Women have always paid a steep price for artistic genius.
Take, for instance, sculptress Camille Claudel, who was as talented as her lover, Rodin, felt he took credit for her work, and spent the last 30 years of her life in an insane asylum. Or consider the painter Dora Maar, who had a long-term relationship with the physically abusive Picasso, before being crippled with a horrific breakdown.
And now here, in her dazzling debut novel, “The Age of Light,’’ the prodigiously talented Whitney Scharer reimagines the life of photographer Lee Miller, who was first a fashion model then a protégé to surrealist Man Ray, eventually coming into her own as a brilliant artist, all the while stubbornly refusing to let the male gaze destroy her own.
Scharer, who flipped the script by commanding a seven-figure advance for her own artistry, offers a kind of transcendent ghost story, where the past never seems to leave the present’s side. Her narrative moves hypnotically back and forth through time and through three very different Lees, starting with her early days in glittering Paris with Man (as Lee refers to him), when she’s just 22. After meeting the artist in an opium den, she rejects his offers to be just his model, muse, or lover, and instead determinedly pushes him to teach her how to print a photograph the right way.
But Man betrays her, claiming Lee’s work as his own, even though he had no hand in it, giving her the reason that “[y]our eye is my eye. You’re my model. My assistant. My lover.” How could Lee do anything else but plot her own revenge?
There is the Lee Miller who photographs the devastation of World War II, giving up her silks and satins for rugged army pants.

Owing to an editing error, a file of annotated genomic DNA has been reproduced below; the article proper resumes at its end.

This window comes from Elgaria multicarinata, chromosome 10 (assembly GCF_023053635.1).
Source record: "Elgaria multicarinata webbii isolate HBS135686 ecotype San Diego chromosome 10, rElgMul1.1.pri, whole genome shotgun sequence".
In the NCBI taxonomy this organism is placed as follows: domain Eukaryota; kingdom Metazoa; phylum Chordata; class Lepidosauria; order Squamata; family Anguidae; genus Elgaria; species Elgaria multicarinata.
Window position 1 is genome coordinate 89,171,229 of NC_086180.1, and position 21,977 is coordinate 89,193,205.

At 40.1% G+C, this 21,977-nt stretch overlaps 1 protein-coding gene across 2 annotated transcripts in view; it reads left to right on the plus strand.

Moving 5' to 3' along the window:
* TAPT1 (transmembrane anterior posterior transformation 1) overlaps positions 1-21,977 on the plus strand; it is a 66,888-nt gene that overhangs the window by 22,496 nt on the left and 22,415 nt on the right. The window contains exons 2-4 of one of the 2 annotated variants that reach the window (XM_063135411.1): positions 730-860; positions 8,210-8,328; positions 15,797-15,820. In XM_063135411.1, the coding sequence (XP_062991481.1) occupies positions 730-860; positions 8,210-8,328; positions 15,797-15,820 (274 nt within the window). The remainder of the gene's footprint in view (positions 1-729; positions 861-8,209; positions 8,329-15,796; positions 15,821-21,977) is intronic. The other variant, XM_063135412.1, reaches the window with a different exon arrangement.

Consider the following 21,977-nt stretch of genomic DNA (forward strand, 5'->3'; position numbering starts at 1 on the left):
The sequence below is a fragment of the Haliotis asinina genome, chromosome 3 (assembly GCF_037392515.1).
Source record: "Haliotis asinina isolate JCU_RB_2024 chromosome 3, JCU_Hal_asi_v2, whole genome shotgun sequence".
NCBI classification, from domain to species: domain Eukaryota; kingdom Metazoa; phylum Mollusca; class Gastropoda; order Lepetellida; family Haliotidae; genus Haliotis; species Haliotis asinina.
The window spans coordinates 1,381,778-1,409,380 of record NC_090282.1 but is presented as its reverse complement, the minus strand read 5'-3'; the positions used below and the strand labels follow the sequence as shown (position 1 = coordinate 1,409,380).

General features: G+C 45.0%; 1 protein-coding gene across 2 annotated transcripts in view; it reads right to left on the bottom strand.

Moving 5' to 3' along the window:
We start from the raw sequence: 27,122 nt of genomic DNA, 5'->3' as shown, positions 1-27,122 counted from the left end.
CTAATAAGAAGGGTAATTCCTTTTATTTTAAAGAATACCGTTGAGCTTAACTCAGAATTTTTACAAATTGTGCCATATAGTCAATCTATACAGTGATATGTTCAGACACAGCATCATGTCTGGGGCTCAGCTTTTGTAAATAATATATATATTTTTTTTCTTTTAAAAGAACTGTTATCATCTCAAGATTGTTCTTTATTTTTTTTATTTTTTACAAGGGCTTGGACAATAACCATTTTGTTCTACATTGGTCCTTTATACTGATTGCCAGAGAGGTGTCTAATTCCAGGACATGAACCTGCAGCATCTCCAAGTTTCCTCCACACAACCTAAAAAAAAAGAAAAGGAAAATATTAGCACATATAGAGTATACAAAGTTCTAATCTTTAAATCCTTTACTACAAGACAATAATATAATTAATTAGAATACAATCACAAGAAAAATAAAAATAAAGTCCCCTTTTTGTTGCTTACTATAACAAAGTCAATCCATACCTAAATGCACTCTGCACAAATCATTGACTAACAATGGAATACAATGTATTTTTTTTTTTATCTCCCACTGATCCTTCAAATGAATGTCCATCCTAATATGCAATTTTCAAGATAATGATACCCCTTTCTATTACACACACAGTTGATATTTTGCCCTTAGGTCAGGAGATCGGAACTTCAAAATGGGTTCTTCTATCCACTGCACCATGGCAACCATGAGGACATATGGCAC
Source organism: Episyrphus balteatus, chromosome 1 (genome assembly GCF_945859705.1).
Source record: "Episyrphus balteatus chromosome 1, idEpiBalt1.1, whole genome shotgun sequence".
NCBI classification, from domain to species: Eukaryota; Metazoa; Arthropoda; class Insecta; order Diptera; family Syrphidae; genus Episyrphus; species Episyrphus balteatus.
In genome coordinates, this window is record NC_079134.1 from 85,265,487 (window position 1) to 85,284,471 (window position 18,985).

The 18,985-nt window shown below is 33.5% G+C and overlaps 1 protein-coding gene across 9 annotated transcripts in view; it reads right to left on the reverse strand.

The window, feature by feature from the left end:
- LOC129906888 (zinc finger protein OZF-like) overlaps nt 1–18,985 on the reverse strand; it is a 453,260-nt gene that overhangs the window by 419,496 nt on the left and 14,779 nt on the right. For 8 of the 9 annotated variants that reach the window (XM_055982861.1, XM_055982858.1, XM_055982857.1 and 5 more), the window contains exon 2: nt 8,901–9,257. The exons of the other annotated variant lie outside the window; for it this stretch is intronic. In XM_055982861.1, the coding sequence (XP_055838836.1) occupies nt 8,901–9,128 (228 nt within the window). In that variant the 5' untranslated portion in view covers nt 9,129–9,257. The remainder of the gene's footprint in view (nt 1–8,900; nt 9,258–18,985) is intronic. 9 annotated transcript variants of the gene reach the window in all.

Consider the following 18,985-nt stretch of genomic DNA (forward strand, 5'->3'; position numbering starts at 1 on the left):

And there is finally the Lee Miller who retreats to a farm with her British painter husband Roland, becoming a food writer and Cordon Bleu chef, grappling with her rage about how things turned out for her, and cooking up recipes and articles instead of adventures.
But then her editor prods her to give up her food writing and instead tell the blistering story of her time with Man Ray, and while the editor is interested in the more famous man, Lee knows the story is truly hers, not his, and she insists on one very telling condition: All photographs used in the piece must be hers, rather than Man’s.
Lee is haunted by this story, but she also carries with her other betrayals and tragedies — all by men she trusted — striking the narrative like little electric shocks. An uncle rapes her when she’s just a girl. Her adored father urges her to take her dress off and stand naked so he can capture her nudity on film. Are these men any different from Man whose love for Lee comes with a price tag: that he be allowed to use her for his own purposes?
The book is so much about the difference in what we believe to be true and what is true, how a photograph can be absolute truth (Lee takes a photo of Buchenwald and captions it “Believe It”) or manipulated (What is more deliberately artificial than a fashion shoot?). But when it comes to herself and her life, the lines of reality blur for Lee. When Lee herself is photographed, she floats out of her body, completely unmoored in the moment. She even observes her own relationship with Man from a distance, as if she might be another person watching and judging, daring Lee to prove that they are a couple.
Part of the heady pleasure of Scharer’s novel is the writing, which is as seductive and beautiful as her descriptions of the shimmery satin kimonos in the opium den. Juxtaposed with that flossy Paris time is the war, where she points out “the bombed-out tableaux arranged before her like the work of some Surrealist set designer. A church destroyed, but a typewriter balanced on the rubble before it.’’ There are “[m]alnourished babies dying in Viennese hospitals, their rib cages delicate as pick-up sticks.” And finally, there is food and drink, so intensely presented that your mouth might water, including a “baked Camembert, so rich and stinky it makes Lee’s tongue ache,” and the pleasure of a gin martini, “cold and clear as a glass of diamonds.”
An absolutely gorgeous and feminist novel about art, love, and ownership, “The Age of Light’’ is truly a work of art in itself, both deeply moving and thrilling. Want to know what it’s like to be an artist? Read this astonishing novel and then, like Lee Miller, take time to consider the extraordinary cost she paid to be herself.
By Whitney Scharer
Little, Brown, 384 pp., $28
Caroline Leavitt’s latest novel is “Cruel Beautiful World.’’